Setting high standards

Aviation Specialties Unlimited (ASU) is synonymous with night vision solutions for the helicopter and fixed-wing industries, revered and renowned for making military technology the new standard for civil operators.

But ASU’s place as an industry leader is guided by the fact it is also an aircraft owner/operator, with its own Bell 206 helicopter and Cessna 206 airplane, used for flight training and charter work.

This is a company that understands its customers’ needs because it walks in their shoes every day.

“If the aircraft is not available it doesn’t generate revenue, it doesn’t save lives, it doesn’t fight fires,” said Jim Winkel, president of ASU. “We painfully understand that.”

Reducing aircraft on ground (AOG) time is critical, and that principle guides ASU as it designs and installs night vision imaging system (NVIS) aircraft modifications or supplemental lighting systems for more than 60 aircraft makes and models.

“If you can’t fix it in the field …  then the greater the length of time it takes to get the product repaired and/or returned to service,” said Winkel.

“So the approach is pretty simple: Come up with a design that fully meets the performance requirements, that meets the customer’s requirements … but at the same time is fully maintainable by the operator, supported by ASU.”

ASU is a Part 135 certified air charter provider and a Part 141 certified flight school operator, and both of those aspects of the company are critical to its success.

“We decided we wanted to make sure our customers were treated the same way we’d want to be treated,” said Kip McDermott, vice president of engineering for ASU.

“So all of our focus in build-up was keeping that in mind … and a lot of that drives the design.”

ASU is able to customize its lighting systems to a customer’s specific needs, but it also provides training to ensure customers are able to complete ongoing required maintenance in-house.

“We support them after the fact as well–if the operator doesn’t have the in-house resources to complete the required maintenance we certainly can back them up here,” said McDermott. But he noted the long, onerous and expensive process of shipping parts back and forth for a maintenance job.

“You are adding cost and losing days and days and days just on shipping,” he said. “With our system, basically the moment they get the new component or a repair or rental component they can place the modification on it and go right back into business immediately.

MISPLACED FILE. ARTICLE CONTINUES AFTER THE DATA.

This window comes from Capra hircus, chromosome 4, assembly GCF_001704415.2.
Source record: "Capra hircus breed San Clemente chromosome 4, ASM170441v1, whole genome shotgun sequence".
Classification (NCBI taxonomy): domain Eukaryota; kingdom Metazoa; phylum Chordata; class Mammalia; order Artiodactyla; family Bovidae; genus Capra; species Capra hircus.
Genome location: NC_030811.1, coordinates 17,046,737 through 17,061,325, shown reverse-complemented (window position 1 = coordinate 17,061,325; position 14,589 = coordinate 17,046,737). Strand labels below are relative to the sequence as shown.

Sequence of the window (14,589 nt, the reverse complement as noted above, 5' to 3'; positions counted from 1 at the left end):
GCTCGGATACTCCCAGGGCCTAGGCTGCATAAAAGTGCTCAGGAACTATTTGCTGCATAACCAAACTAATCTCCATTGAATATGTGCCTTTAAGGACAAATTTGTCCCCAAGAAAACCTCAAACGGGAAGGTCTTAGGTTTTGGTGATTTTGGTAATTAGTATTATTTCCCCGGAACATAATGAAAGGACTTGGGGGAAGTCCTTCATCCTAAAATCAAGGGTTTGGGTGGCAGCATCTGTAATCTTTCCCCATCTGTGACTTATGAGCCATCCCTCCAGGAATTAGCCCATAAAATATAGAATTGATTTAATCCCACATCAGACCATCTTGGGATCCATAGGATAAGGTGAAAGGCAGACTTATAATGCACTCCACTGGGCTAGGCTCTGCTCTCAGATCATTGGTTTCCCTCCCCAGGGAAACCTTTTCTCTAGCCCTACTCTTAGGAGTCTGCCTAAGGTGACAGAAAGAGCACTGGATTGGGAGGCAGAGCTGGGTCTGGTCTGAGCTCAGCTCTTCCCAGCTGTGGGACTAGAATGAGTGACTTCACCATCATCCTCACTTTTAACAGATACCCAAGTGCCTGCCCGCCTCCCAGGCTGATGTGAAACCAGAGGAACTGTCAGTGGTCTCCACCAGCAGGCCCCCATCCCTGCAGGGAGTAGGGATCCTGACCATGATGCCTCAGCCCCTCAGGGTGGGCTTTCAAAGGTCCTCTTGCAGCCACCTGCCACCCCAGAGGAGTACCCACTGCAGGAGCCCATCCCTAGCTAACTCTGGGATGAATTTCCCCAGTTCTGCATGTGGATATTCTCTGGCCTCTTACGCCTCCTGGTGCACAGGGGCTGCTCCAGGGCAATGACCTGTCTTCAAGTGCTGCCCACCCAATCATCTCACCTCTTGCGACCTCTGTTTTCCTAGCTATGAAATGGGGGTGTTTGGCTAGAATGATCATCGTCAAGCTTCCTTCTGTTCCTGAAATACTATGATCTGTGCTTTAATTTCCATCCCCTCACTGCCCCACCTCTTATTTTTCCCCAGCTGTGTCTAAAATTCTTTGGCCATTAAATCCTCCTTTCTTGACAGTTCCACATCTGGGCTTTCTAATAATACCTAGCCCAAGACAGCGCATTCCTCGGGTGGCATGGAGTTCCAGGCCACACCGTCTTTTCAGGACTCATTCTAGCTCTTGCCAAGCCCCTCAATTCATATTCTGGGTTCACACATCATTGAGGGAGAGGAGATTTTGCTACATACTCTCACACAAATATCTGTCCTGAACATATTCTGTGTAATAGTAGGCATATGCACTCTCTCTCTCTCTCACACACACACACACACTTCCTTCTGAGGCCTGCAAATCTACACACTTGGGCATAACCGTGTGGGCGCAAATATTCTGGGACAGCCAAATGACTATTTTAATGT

“Just looking at it from that standpoint, it’s vastly more efficient.”

ASU estimates its modifications cost between one tenth and one quarter the price of its competition.

While night vision technology is widely used in the United States and Canada, parts of the European market are believed to be significantly behind.

“With the dramatic rise of terrorism in Europe they are rethinking their approach to flying at night, and then in particular with NVG [night vision goggles],” said Winkel.

“This market, which is kind of where the North American market was 10 to 12 years ago, is kind of on the cusp of really entering across-the-board NVG operations.”

With that in mind, ASU is expanding into the European market by recruiting like-minded partners like HeliAir, a helicopter emergency medical services (HEMS) provider in Austria that also has operations in Hungary and the Czech Republic.

ASU took a “crawl, walk, run” approach to the partnership, implementing a step-by-step process that began with evaluating the aircraft HeliAir uses, modifying its aircraft with NVIS technology, and having the modifications certified by the European Aviation Safety Agency (EASA).

ASU also trained HeliAir technicians to complete their own installations, maintain the lighting system, and ultimately set up HeliAir as a repair and service center for NVGs.

“Through that process we now have a partner that has been fully trained by ASU, that still leverages our experience, but a partner who really understands the market and has access to the market in a way that we don’t have,” said Winkel.

“The idea is to replicate the model that we just described through HeliAir across many parts of Europe.”

ASU is also involved in training initiatives around the world, passing on a formidable store of knowledge that continues to grow each day.

“Every time we strap into a helicopter and go fly, we learn something new,” said Winkel. “And that then gets embedded in a very evolving curricula that ultimately is shared with our partners and our customers.”

ASU also tailors its training solutions to the customer’s needs, either sending instructors to train in the customer’s aircraft and specific operating environment, or hosting sessions at the ASU facility in Boise, Idaho.

The company’s expertise is so robust that the Federal Aviation Administration (FAA) sends its experts to ASU for helicopter and fixed-wing night vision training.

“We are the industry expert in all things related to NVG flight,” said McDermott.

“We have a quiet confidence because of our experience and we are more than loyal to our customers. We want to help them be successful, because when they’re successful, ultimately people’s lives are saved.”

ASU’s belief in the life-saving power of night vision is also driving its ever-increasing number of supplemental type certificates (STCs). The technology has applications in many different markets, including agricultural spray, firefighting, oil-and-gas, and many more.

“Our core values are taking care of our customers, our employees, and our community, and making sure that every day when we come into the office we are thinking about them,” said Winkel.

“How do we improve our relationships within our communities, with our employees and with our customers, at the end of the day?

“We continually strive to improve.”

Ben Forrest: